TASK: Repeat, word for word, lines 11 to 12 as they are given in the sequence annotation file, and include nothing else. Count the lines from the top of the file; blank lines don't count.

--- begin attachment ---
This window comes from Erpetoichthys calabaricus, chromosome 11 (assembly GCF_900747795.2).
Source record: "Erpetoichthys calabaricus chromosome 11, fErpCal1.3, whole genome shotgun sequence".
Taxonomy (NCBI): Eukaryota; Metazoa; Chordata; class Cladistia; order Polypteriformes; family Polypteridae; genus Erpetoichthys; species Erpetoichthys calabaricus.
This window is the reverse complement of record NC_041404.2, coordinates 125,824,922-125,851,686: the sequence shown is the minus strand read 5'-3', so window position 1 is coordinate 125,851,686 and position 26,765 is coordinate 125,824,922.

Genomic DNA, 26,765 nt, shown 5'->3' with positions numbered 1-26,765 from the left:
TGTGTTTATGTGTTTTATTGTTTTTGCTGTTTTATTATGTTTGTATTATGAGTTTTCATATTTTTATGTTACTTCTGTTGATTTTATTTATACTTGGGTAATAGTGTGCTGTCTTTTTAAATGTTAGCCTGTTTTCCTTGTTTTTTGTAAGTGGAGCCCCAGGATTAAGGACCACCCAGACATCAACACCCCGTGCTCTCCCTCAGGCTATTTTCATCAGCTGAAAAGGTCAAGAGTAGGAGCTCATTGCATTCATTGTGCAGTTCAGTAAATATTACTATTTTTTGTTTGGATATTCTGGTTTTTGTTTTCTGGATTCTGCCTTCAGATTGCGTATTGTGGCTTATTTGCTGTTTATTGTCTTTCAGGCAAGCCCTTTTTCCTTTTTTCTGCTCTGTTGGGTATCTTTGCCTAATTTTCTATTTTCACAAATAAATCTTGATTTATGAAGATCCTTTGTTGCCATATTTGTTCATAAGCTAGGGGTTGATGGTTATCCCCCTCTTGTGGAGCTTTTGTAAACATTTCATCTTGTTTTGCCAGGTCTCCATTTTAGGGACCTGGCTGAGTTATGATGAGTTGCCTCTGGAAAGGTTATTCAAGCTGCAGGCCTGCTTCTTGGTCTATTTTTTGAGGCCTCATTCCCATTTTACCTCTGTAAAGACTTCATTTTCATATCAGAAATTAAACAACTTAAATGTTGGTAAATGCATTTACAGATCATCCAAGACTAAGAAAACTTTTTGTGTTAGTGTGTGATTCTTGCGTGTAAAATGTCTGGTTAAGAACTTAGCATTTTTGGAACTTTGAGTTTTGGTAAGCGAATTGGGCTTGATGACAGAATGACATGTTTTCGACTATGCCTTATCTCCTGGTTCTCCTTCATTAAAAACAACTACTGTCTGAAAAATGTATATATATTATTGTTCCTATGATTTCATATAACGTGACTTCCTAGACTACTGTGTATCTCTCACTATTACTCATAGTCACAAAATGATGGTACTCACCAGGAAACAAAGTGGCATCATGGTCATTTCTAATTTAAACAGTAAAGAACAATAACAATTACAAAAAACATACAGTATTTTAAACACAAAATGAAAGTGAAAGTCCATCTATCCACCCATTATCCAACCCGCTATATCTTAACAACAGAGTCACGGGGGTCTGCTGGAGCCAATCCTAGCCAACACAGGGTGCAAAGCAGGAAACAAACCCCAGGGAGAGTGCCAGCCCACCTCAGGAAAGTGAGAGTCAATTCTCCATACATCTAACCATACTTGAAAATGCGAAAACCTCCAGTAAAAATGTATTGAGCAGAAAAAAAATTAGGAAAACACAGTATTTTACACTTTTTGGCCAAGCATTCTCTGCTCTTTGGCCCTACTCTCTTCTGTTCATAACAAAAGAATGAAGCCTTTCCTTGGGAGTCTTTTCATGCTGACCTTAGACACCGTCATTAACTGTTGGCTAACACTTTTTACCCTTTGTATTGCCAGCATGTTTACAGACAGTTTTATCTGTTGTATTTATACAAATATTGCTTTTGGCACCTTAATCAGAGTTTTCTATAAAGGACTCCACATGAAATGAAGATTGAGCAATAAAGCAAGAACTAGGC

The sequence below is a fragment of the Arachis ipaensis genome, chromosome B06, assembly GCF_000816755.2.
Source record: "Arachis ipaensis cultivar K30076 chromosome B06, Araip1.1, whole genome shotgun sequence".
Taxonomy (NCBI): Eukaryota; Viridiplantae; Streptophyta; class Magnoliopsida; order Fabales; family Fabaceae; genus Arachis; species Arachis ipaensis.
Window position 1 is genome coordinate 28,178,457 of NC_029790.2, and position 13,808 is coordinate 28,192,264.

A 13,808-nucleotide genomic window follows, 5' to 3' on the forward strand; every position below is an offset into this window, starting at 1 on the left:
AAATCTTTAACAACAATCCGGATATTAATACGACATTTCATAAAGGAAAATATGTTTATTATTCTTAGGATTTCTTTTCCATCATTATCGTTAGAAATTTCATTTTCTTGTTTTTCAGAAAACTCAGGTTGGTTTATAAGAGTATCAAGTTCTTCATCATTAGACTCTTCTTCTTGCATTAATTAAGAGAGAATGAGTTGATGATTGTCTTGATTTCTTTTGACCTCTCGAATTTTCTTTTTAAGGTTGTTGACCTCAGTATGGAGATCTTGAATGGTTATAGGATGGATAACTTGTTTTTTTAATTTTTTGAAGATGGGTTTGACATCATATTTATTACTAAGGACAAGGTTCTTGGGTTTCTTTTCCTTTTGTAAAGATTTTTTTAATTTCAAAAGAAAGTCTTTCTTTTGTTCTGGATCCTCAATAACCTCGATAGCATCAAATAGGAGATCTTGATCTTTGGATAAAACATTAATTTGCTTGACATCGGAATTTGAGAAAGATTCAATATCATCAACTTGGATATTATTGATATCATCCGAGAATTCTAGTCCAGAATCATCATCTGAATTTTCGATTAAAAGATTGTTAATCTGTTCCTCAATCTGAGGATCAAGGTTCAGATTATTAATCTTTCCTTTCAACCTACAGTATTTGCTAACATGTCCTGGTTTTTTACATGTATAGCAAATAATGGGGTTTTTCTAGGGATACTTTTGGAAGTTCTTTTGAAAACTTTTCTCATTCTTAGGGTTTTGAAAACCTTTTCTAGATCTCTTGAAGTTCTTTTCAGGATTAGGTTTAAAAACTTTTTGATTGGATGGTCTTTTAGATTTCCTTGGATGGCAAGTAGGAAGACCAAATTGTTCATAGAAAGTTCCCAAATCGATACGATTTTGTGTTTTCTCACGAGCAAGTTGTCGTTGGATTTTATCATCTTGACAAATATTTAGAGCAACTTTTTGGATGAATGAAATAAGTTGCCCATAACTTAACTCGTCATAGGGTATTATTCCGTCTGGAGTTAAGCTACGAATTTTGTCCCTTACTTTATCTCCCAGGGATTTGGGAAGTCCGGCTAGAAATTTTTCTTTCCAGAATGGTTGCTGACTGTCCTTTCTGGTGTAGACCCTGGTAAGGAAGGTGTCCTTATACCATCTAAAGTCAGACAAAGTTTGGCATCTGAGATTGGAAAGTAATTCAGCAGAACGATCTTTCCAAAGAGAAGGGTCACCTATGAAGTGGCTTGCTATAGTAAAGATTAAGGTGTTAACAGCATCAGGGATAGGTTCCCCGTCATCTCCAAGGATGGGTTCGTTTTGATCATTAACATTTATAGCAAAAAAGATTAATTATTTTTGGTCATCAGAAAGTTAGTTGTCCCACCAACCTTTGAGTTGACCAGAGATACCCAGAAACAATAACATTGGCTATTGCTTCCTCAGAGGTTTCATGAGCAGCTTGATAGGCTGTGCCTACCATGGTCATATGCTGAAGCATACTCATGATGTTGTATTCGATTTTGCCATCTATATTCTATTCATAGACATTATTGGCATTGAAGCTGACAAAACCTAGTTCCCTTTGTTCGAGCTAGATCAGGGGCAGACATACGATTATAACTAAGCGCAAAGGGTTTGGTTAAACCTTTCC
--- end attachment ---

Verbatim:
A 13,808-nucleotide genomic window follows, 5' to 3' on the forward strand; every position below is an offset into this window, starting at 1 on the left:
AAATCTTTAACAACAATCCGGATATTAATACGACATTTCATAAAGGAAAATATGTTTATTATTCTTAGGATTTCTTTTCCATCATTATCGTTAGAAATTTCATTTTCTTGTTTTTCAGAAAACTCAGGTTGGTTTATAAGAGTATCAAGTTCTTCATCATTAGACTCTTCTTCTTGCATTAATTAAGAGAGAATGAGTTGATGATTGTCTTGATTTCTTTTGACCTCTCGAATTTTCTTTTTAAGGTTGTTGACCTCAGTATGGAGATCTTGAATGGTTATAGGATGGATAACTTGTTTTTTTAATTTTTTGAAGATGGGTTTGACATCATATTTATTACTAAGGACAAGGTTCTTGGGTTTCTTTTCCTTTTGTAAAGATTTTTTTAATTTCAAAAGAAAGTCTTTCTTTTGTTCTGGATCCTCAATAACCTCGATAGCATCAAATAGGAGATCTTGATCTTTGGATAAAACATTAATTTGCTTGACATCGGAATTTGAGAAAGATTCAATATCATCAACTTGGATATTATTGATATCATCCGAGAATTCTAGTCCAGAATCATCATCTGAATTTTCGATTAAAAGATTGTTAATCTGTTCCTCAATCTGAGGATCAAGGTTCAGATTATTAATCTTTCCTTTCAACCTACAGTATTTGCTAACATGTCCTGGTTTTTTACATGTATAGCAAATAATGGGGTTTTTCTAGGGATACTTTTGGAAGTTCTTTTGAAAACTTTTCTCATTCTTAGGGTTTTGAAAACCTTTTCTAGATCTCTTGAAGTTCTTTTCAGGATTAGGTTTAAAAACTTTTTGATTGGATGGTCTTTTAGATTTCCTTGGATGGCAAGTAGGAAGACCAAATTGTTCATAGAAAGTTCCCAAATCGATACGATTTTGTGTTTTCTCACGAGCAAGTTGTCGTTGGATTTTATCATCTTGACAAATATTTAGAGCAACTTTTTGGATGAATGAAATAAGTTGCCCATAACTTAACTCGTCATAGGGTATTATTCCGTCTGGAGTTAAGCTACGAATTTTGTCCCTTACTTTATCTCCCAGGGATTTGGGAAGTCCGGCTAGAAATTTTTCTTTCCAGAATGGTTGCTGACTGTCCTTTCTGGTGTAGACCCTGGTAAGGAAGGTGTCCTTATACCATCTAAAGTCAGACAAAGTTTGGCATCTGAGATTGGAAAGTAATTCAGCAGAACGATCTTTCCAAAGAGAAGGGTCACCTATGAAGTGGCTTGCTATAGTAAAGATTAAGGTGTTAACAGCATCAGGGATAGGTTCCCCGTCATCTCCAAGGATGGGTTCGTTTTGATCATTAACATTTATAGCAAAAAAGATTAATTATTTTTGGTCATCAGAAAGTTAGTTGTCCCACCAACCTTTGAGTTGACCAGAGATACCCAGAAACAATAACATTGGCTATTGCTTCCTCAGAGGTTTCATGAGCAGCTTGATAGGCTGTGCCTACCATGGTCATATGCTGAAGCATACTCATGATGTTGTATTCGATTTTGCCATCTATATTCTATTCATAGACATTATTGGCATTGAAGCTGACAAAACCTAGTTCCCTTTGTTCGAGCTAGATCAGGGGCAGACATACGATTATAACTAAGCGCAAAGGGTTTGGTTAAACCTTTCC